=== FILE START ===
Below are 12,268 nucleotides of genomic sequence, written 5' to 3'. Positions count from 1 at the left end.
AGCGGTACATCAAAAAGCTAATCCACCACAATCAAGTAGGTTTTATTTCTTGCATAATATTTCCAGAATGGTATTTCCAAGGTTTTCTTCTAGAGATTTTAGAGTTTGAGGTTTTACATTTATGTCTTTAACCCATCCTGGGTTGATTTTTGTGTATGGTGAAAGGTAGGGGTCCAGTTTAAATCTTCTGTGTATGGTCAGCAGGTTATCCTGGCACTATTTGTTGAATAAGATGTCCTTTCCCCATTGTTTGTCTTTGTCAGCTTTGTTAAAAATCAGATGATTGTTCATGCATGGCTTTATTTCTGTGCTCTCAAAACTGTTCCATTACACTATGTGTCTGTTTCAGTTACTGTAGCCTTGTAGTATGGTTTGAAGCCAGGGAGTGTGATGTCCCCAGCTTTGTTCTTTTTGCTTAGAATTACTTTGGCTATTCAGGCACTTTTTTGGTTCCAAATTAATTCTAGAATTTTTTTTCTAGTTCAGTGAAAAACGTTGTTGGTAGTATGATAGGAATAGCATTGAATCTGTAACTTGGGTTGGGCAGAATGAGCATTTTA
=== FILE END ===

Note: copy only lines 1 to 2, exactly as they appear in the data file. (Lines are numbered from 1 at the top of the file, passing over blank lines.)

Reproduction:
Below are 12,268 nucleotides of genomic sequence, written 5' to 3'. Positions count from 1 at the left end.
AGCGGTACATCAAAAAGCTAATCCACCACAATCAAGTAGGTTTTATTTCTTGCATAATATTTCCAGAATGGTATTTCCAAGGTTTTCTTCTAGAGATTTTAGAGTTTGAGGTTTTACATTTATGTCTTTAACCCATCCTGGGTTGATTTTTGTGTATGGTGAAAGGTAGGGGTCCAGTTTAAATCTTCTGTGTATGGTCAGCAGGTTATCCTGGCACTATTTGTTGAATAAGATGTCCTTTCCCCATTGTTTGTCTTTGTCAGCTTTGTTAAAAATCAGATGATTGTTCATGCATGGCTTTATTTCTGTGCTCTCAAAACTGTTCCATTACACTATGTGTCTGTTTCAGTTACTGTAGCCTTGTAGTATGGTTTGAAGCCAGGGAGTGTGATGTCCCCAGCTTTGTTCTTTTTGCTTAGAATTACTTTGGCTATTCAGGCACTTTTTTGGTTCCAAATTAATTCTAGAATTTTTTTTCTAGTTCAGTGAAAAACGTTGTTGGTAGTATGATAGGAATAGCATTGAATCTGTAACTTGGGTTGGGCAGAATGAGCATTTTA